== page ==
"Love All, Serve All" is one of Tom Woodward's signature WordPress Multisite mantras. In order to live up to this mantra, accessibility needs to be at the forefront of our considerations when configuring an efficient and successful WPMS.
What's considered "accessible"?
Most institutions will be using WCAG 2.0 as the standard for accessibility. Take some time to familiarize yourself with this resource; it is extremely thorough and is a great standard.
In its most basic sense, accessibility, in a web context, refers to making web programs and projects more usable for people with disabilities. But, for those of us who ascribe to the notion of universal design, we know that accessible standards and principles are key to creating a better digital environment for everyone, regardless of their abilities.
While there are plenty of resources already out there on this topic, this guide will help walk you through these considerations in a Reclaim-hosted WPMS context.
Top accessibility considerations
There are several things you should take into consideration when approaching accessibility in your WPMS. From the more practical, directly applicable steps like assessing WordPress themes, WordPress plugins, and external tools, to the more strategic method of planning general education around accessibility concepts, this next section will prime you for tackling these considerations.
Use themes which meet the WordPress accessibility-ready benchmarks. You can easily search for themes that are ready to go in this regard by filtering the WordPress.org themes page by the "Accessibility Ready" category. You can read more about what WordPress considers when evaluating themes for accessibility readiness in their handbook under the Accessibility section of the "Review Process" chapter.
While using an accessibility-ready theme alone doesn't guarantee that your multisite will be fully accessible and up to the WCAG standard, it can provide you with a solid foundation to start.
Plugins are always a tempting solution to any WordPress need you might have, as there are so many out there. That being said, it's important to approach plugins with caution. As many WPMS admins are aware, plugins can be the #1 cause of your biggest headaches, and taking a minimalist approach to them is always advisable.
There are really two ways that you can think about plugins when it comes to accessibility: 1) reviewing the plugins themselves in terms of accessibility concerns and 2) using plugins as a solution for accessibility needs.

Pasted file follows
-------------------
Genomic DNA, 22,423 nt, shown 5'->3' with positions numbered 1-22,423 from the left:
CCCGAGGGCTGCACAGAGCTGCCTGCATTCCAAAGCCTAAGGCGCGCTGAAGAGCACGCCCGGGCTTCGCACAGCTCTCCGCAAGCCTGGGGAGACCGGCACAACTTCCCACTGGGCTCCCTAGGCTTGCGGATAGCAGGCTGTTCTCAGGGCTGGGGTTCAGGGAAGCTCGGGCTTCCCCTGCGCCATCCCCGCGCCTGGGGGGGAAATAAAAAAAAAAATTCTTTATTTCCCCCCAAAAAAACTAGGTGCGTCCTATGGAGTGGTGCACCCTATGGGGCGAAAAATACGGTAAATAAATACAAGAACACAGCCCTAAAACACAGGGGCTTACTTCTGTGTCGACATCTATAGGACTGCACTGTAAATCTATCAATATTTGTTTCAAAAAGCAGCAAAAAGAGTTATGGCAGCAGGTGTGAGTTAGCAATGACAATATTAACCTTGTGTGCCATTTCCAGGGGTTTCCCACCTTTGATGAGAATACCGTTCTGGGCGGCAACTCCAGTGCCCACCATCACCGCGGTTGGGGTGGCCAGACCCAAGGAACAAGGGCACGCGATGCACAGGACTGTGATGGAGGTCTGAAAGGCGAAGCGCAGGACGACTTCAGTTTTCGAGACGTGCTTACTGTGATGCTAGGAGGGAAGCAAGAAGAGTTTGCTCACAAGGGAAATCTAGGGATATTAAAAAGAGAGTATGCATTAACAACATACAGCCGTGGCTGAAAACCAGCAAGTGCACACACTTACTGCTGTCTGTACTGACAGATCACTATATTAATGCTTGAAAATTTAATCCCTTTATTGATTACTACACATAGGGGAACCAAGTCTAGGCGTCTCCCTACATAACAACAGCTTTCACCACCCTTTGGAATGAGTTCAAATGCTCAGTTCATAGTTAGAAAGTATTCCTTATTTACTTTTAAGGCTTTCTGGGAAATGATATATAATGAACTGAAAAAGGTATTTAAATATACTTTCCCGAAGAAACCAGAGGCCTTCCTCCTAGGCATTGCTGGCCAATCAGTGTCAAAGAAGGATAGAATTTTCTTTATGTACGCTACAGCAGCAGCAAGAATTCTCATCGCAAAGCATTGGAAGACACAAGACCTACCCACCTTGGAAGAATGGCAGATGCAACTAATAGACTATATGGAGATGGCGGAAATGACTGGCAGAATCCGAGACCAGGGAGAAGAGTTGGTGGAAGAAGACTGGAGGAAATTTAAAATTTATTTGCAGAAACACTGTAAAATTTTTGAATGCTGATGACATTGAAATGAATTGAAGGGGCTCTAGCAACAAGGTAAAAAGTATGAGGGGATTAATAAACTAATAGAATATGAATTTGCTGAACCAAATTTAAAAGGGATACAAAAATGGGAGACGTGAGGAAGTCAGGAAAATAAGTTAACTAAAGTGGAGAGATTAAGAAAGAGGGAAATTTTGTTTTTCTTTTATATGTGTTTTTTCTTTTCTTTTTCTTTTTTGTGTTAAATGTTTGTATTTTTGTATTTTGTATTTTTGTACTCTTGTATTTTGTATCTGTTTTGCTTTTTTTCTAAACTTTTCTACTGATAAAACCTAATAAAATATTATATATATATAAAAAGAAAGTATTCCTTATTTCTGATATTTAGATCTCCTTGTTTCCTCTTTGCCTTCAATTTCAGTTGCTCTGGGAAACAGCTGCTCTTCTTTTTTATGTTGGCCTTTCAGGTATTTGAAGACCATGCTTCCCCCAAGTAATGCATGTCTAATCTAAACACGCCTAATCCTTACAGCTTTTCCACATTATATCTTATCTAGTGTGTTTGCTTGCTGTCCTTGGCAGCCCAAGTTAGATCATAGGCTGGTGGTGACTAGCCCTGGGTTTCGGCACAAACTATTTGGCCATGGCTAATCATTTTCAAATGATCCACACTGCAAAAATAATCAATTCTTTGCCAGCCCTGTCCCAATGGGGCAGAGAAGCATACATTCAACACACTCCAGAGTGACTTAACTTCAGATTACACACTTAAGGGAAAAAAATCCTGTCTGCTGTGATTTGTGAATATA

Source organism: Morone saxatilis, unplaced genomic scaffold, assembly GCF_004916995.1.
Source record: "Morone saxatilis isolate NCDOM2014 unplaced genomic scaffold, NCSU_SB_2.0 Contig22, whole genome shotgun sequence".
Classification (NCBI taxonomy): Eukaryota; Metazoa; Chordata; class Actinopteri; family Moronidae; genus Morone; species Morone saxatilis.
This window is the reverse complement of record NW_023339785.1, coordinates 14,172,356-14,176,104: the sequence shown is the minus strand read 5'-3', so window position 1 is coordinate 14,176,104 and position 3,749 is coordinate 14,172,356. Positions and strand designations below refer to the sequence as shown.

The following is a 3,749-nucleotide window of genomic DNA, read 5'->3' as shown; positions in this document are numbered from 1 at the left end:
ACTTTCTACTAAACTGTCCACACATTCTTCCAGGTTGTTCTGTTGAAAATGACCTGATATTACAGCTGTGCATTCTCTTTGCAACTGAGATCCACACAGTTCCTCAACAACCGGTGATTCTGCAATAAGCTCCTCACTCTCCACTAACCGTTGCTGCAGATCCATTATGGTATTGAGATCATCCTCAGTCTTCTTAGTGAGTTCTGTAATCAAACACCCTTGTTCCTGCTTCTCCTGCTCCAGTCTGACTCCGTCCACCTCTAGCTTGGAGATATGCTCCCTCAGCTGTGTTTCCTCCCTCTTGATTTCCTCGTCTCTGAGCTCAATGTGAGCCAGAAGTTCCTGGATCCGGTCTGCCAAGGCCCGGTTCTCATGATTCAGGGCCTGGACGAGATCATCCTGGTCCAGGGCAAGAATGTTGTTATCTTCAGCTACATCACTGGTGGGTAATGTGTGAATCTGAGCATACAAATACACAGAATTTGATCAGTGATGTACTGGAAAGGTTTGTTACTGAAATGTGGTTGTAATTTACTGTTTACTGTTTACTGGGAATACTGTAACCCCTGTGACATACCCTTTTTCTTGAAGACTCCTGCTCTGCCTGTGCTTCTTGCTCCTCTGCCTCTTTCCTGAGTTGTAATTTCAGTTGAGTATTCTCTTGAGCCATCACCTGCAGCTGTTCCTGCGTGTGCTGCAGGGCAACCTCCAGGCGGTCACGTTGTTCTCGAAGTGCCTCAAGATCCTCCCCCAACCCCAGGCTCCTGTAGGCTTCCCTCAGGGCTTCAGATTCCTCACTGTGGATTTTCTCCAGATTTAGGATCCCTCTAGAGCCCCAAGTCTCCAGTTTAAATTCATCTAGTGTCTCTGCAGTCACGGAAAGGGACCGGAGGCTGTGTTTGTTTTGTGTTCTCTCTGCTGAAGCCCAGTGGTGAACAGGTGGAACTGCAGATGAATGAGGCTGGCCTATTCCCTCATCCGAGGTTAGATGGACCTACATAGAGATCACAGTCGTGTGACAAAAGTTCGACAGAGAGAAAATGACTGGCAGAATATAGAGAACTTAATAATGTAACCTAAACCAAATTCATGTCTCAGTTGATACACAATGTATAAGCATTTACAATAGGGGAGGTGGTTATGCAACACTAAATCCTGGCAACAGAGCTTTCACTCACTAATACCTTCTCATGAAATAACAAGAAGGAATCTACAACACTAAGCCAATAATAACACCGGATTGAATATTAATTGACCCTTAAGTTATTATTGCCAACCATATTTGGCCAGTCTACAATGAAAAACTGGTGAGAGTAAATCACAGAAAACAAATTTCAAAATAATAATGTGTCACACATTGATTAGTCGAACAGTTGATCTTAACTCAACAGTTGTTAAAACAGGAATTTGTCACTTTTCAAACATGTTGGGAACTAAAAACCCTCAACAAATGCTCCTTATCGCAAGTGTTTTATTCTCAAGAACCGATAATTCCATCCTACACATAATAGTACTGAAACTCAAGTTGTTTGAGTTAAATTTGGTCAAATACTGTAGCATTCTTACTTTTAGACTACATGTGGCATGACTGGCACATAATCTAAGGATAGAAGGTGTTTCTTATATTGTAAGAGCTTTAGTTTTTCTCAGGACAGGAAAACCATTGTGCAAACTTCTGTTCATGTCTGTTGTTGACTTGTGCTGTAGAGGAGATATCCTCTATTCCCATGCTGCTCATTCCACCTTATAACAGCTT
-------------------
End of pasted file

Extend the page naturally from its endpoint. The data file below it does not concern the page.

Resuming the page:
Reviewing a plugin for accessibility generally would consist of looking at the content it produces and making sure there is correct HTML nesting, color contrast, and so on.
Using plugins as a solution for accessibility is possible, but it’s important to choose the right one. One plugin that we have heard people have some success with in this area is the WP Accessibility plugin. Themes alone won't always optimize your site for accessibility, so a plugin like this could help you reinforce accessibility in a relatively hands-off way while your team bolsters its expertise, or works to streamline accessibility configuration.
Choose a tool or tools to help you evaluate accessibility outside of WordPress. There are a variety of browser-based options and paid services that will help you assess your sites:
- WAVE: "a suite of evaluation tools that helps authors make their web content more accessible to individuals with disabilities."
- Different browsers have built in tools or extensions, such as Chrome's Accessibility Extensions or Firefox's Accessibility Extensions.
- Your institution may pay for Siteimprove or a similar service which will scan your site and generate a report.
Consider what resources you want to provide your faculty and students around accessibility education. Consider also the knowledge level of your team and how you want to progress. Do you have someone with expertise in accessibility you can utilize? Or is this something your team is still learning and exploring yourselves? If so, don't reinvent the wheel; there are places you can point people to!
Here are some example resource sites for students/faculty:
- Web Accessibility Quick Guide | VCU
- Electronic Accessibility | SUNY Oneonta – SUNY Oneonta’s Accessibility guidelines aren’t specific to WordPress, and instead focus on 5 basic principles of accessibility:
- Identify content types
- Provide text equivalents to multimedia content
- Use color carefully
- Provide descriptive hyperlinks
- Use clear language
While this is by no means an exhaustive guide on accessibility in WPMS, it will hopefully get you thinking along the right lines, and provide you with some strong places to start.